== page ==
Acoustic Brand Management is the strategic development and implementation of an Acoustic Identity. This Acoustic Identity includes Sound Branding elements, sound dimensions, and the brand voice. The use of the acoustic elements takes place within the complete communication mix. Acoustic elements can be combined with the products and if possible even with the corporate communication.
Do you agree or disagree with this definition? Is anything missing in the definition we use? Please post your ideas in the comments section.
DeBeukelaer just started (10/3/30) a new TV Campaign in Germany including a newly developed Sound Branding. It consists of a Sound Logo (whistled at the beginning of the commercial) and a Brand Score which repeats the melody of the Sound Logo. The theme of the commercial is “joy” – the joy to eat DeBeukelaer cookies. It’s more of an image spot as it doesn’t feature a specific cookie version.
The question to me is: Do the sound character and the voice reflect joy?
Mercedes-Benz stopped using its Sound Logo at the end of 2009 just after two years in the market. In an interview conducted by W&V (Werben&Verkaufen, one of the leading German Marketing/ Advertising Magazines) in issue 4/2010 Mr. Anders-Sundt Jensen said, after he was asked why they stopped using the Sound Logo: “It is obvious that you always question whether you have achieved certain objectives. Regarding the Sound Logo we have analyzed that the brand Mercedes-Benz is strong enough without one.” Continue reading →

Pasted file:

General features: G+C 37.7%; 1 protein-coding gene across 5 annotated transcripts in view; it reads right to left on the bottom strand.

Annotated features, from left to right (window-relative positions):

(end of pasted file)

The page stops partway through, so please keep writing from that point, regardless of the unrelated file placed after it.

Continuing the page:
A TIME magazine article titled “Neural Advertising: The Sounds We Can’t Resist” reflects the value of sound in advertising and underlines the importance of „everday sounds“: a baby laughing, fizzing soda, or the sound of barbeque. All these sounds activate certain parts of our brain and can set us in a different mood. That is true but if every diaper brand uses the laugh of some baby, what will be the difference? Which brand can actually own this sound? An everyday sound is generic! Continue reading →
A study of the Stanford School of Music which I believe has great relevance to the area of Sound Branding was already released in 2007 (Link to the news release), however; it has yet not been widely discussed in the field of Acoustic Identity/ Sound Branding.
Using brain images of people listening to short symphonies by an obscure 18th-century composer, a research team from Stanford has gained valuable insight into how the brain sorts out the chaotic world around it.
The research team showed that music engages the areas of the brain involved with paying attention, making predictions and updating the event in memory. The study showed that peak brain activity occurred during a period of silence between musical movements. That may be the answer to the question why some Sound Branding Elements work much better (recognition & recall) than others.
The researchers caught glimpses of the brain in action using functional magnetic resonance imaging, or fMRI, which gives a dynamic image showing which parts of the brain are working during a given activity. Continue reading →